A common variation in genes puts women who are under chronic stress at risk for increased depressive symptoms, but has the exact opposite effect in men, according to new findings from Duke University Medical Center researchers.
The researchers analyzed two independent samples of healthy individuals for the presence of a genetic variant that regulates levels of serotonin — a neurotransmitter that is linked to health in numerous ways, including emotion regulation.
One version of the gene puts women who are under chronic stress at risk for more severe depressive symptoms. But among men, the same gene variant appeared to be protective against depression. In fact, men with the opposite gene variant were the ones who experienced more depressive symptoms when under chronic stress.
"This research reinforces prior work that has shown the interaction of someone's genetic makeup and environmental factors can affect mental health," said Beverly Brummett, Ph.D., an assistant research professor in medical psychiatry at Duke and lead author on the study. "However, our findings suggest that gender plays an important role in influencing how genes affect depressed mood when coupled with stressful life situations."
Researchers observed two groups of people, including those who had experienced chronic environmental stressors at some point in their lives. In one study, participants included people experiencing stress associated with caring for someone with Alzheimer's disease or advanced dementia. Mounting evidence points to the variety of health problems associated with caregiving, ranging from sleep problems and depression to increased rates of early mortality, Brummett said.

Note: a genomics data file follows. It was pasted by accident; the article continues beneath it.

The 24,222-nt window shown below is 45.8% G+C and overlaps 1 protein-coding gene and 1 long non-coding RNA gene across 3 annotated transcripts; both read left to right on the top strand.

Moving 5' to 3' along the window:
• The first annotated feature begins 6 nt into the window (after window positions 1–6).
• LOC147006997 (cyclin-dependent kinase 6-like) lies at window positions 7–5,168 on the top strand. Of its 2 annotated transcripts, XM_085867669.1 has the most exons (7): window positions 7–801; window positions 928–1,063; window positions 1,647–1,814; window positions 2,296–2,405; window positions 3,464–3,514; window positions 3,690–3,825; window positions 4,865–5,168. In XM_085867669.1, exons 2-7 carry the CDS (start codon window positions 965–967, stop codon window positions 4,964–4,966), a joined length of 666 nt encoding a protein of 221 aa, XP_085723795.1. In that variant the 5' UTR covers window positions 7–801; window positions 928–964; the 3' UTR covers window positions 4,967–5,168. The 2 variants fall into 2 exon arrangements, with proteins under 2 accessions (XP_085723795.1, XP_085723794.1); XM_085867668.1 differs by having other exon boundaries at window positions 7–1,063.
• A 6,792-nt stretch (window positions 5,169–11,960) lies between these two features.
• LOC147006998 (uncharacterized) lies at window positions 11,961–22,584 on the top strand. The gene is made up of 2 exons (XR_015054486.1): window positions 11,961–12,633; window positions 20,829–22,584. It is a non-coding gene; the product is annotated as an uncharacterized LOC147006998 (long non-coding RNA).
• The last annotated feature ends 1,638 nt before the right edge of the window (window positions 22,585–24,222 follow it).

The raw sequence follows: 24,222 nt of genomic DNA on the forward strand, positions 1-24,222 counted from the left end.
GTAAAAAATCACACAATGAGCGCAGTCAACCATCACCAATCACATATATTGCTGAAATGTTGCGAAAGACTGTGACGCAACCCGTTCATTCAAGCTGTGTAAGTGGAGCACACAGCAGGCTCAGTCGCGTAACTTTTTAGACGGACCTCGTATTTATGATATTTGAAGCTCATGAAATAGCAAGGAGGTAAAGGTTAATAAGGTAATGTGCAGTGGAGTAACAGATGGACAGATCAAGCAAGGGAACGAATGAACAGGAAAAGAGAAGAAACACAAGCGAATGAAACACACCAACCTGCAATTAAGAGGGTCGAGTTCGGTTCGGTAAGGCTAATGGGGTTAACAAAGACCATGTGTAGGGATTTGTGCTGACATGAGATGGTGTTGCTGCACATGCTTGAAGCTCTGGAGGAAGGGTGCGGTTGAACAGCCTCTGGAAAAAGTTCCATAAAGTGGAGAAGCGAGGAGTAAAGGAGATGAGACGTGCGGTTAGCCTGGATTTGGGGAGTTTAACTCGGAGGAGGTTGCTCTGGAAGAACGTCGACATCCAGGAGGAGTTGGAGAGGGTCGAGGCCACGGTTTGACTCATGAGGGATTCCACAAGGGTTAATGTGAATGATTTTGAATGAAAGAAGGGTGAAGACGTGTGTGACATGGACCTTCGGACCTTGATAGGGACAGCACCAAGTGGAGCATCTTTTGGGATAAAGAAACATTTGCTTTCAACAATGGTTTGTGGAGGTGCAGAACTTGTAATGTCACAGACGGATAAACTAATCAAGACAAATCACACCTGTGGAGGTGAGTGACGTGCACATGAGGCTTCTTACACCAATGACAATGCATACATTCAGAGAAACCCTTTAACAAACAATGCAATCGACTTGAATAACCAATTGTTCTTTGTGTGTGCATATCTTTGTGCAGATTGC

The second study included adults who were categorized as having a low socioeconomic status during childhood, as determined by their father's education level. Research has shown that children with a low socioeconomic status are more likely to experience poor health later in life.
"Interestingly, women with a short version of the gene for the serotonin transporter plus high stress were more depressed compared to those in the non-stressed group or those with the long version. In contrast, men with the long version of the gene were more depressed than those in the non-stressed group or those with the short version," said Redford Williams, M.D., study co-author and director of the Behavioral Medicine Research Center at Duke University Medical Center.
The effect of stress was consistent regardless if it occurred early (low childhood socioeconomic status) or later in life (caregiver stress).
"Simply analyzing someone's genetic makeup will not provide an accurate picture of their overall health," Williams said. "We have shown that both environmental factors and one's gender influence how genes affect depressed mood. In fact, we found that the same gene can have an opposite effect on behavioral characteristics in men and women under chronic stress."
This research suggests that women with the short version of the serotonin transporter gene and men with the long version who are in stressful situations may benefit from preventive measures aimed at reducing risk for depression, such as positive social support or training in stress-coping skills.
The study, published in Behavior Genetics, was supported by the National Institute on Aging, with co-funding by the National Institute of Environmental Health Science and National Institute of Mental Health.
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